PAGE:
For the third consecutive year, Kinks founding member and guitarist Dave Davies has set out on an autumn US tour. The tour has covered much of the East Coast from Boston down to D.C., and will conclude next week in California before a one-off show in London in December. This past Thursday, Davies played at one of the most legendary venues on the east coast, the Stone Pony in Asbury Park, NJ.
The Stone Pony’s history is full of greatness, having hosted some of rock music’s most influential artists, most notably Bruce Springsteen. With guitars lining the dark walls, dim lighting, and a low stage, the grungy intimacy of the venue almost guarantees a good rock show.
Somewhat unusual for Davies was an opening act with Edward Rogers, who had appeared two days previous at his D.C. show. Rogers evoked much of the Kinks’ own heritage, including a song about Denmark Street, the 1960s epicenter of music publishing in London, and “Biba Crowd” in honor of the old fashion haven, so deeply entwined with British groups. Rogers even cheekily mentioned an old tradition of NY-area Kinks gigs wherein paper plates were tossed on stage with song requests.
Following Rogers, Davies and his band hopped onstage, starting with “I’m Not Like Everybody Else” and immediately transitioning to a roaring rendition of “All Day and All of the Night.” Notable about this gig was the absence of second guitarist Jonathan Lea (of the Jigsaw Seen), who has been present on all of Davies’ tours the past three years and has worked with the Kink over the course of 15 years. Davies acknowledged Lea’s absence due to a health emergency the previous day and dedicated “See my Friends” to him; I can happily report that he is fine now and returned to the stage the next night at City Winery.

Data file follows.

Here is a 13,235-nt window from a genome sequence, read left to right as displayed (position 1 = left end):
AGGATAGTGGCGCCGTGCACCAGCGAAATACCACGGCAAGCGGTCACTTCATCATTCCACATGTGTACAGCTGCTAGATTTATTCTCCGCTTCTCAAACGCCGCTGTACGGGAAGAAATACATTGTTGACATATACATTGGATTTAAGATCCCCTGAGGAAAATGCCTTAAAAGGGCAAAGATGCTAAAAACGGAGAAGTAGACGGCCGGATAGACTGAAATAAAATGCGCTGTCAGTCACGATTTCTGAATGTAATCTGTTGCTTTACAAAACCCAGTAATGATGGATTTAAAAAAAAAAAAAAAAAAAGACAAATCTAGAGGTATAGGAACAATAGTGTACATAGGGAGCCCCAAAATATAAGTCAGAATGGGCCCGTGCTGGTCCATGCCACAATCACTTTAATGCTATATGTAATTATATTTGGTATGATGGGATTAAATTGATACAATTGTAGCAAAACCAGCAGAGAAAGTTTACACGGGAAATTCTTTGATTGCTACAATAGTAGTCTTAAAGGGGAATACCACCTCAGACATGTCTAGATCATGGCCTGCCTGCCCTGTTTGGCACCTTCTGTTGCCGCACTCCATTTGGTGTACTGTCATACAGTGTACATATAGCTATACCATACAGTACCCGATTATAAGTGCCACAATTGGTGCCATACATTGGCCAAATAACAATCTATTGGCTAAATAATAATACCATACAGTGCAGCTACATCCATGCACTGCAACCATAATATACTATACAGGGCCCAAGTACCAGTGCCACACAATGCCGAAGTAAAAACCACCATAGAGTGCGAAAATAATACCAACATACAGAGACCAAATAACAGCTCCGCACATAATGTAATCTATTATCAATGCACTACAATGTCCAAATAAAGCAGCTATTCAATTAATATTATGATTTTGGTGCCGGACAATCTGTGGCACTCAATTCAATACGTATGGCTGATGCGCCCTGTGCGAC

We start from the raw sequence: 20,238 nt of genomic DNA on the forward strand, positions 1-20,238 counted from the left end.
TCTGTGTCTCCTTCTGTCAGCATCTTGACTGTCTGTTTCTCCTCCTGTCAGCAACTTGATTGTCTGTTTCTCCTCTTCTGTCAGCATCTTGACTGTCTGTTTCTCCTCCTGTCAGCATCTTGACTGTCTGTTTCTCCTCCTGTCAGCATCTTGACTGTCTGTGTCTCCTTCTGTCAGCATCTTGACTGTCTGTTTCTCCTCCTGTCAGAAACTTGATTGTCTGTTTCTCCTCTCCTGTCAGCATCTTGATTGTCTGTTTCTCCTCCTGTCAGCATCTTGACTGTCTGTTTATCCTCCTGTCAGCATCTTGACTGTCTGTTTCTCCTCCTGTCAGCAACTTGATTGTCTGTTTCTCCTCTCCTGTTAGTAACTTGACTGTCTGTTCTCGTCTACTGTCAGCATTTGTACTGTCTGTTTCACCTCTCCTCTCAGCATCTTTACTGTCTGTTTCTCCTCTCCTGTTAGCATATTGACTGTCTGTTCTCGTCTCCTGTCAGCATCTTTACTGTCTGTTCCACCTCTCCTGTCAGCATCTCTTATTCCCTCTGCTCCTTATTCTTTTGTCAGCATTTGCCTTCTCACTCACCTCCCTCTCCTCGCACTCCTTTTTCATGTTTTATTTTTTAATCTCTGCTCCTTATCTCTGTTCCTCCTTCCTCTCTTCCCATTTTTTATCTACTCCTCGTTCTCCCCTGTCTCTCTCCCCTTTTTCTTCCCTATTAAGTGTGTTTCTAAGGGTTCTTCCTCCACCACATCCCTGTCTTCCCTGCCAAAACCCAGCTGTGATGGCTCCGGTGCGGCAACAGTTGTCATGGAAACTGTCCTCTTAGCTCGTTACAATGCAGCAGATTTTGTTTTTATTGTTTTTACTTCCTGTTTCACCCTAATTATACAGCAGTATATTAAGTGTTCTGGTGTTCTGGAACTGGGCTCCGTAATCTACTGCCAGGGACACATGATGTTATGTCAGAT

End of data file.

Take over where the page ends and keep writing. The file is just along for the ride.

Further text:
Despite being down one member, Davies & Co. did not disappoint. Playing louder and harder to compensate, they created a wall of sound that filled the small building with electricity. What made the Stony Pony the perfect venue for Davies was the lack of seating, excluding a small section off to the side. With the audience already standing, the crowd really got into the songs, singing along enthusiastically and feeding into the energy of the room, to which Davies reacted with zeal. If there’s one thing that can really kill a gig, it’s seated shows where people are either unwilling to show enthusiasm because they’re seated, unable to due to tables or unusual set-ups, or even because they’re afraid of being told that they can’t, an unfortunate policy at many music venues these days. The unobstructed floor in front of the small stage allowed the audience to truly appreciate the whole experience of a raw rock show.
With the underground, garage-rock vibes on his side, Davies tore up the stage with some of his best-known Kinks riffs, including “Living on a Thin Line,” “She’s Got Everything,” and “Creepin’ Jean,” the latter of which was joined by a ceremonial panty toss from the audience. Bassist and keyboardist Tom Currier (also of the Jigsaw Seen) lead the crowd into the popular sing-along-song “Death of a Clown” with the jangling piano intro, and drummer Dennis Diken (of the Smithereens) was fierce on the drum skins, but also perfectly accompanied softer songs like “Strangers” with a haunting delicacy. While some songs, such as “Flowers in the Rain” were noticeably different to regular show-goers without Lea, Davies and the band still put on an unforgettable show, one which I believe one of the best that I’ve been to since I started seeing Davies play in 2013.
If you’re on the West Coast, be sure to check out Dave Davies’ final upcoming tour dates. And if you’ve missed out on the East Coast shows, Davies’ track record would suggest that you’ll have plenty more opportunities in 2016.
Have you seen Dave Davies in concert this year? Tell us your favorite highlights in the comments!
(Photos by James Swartz)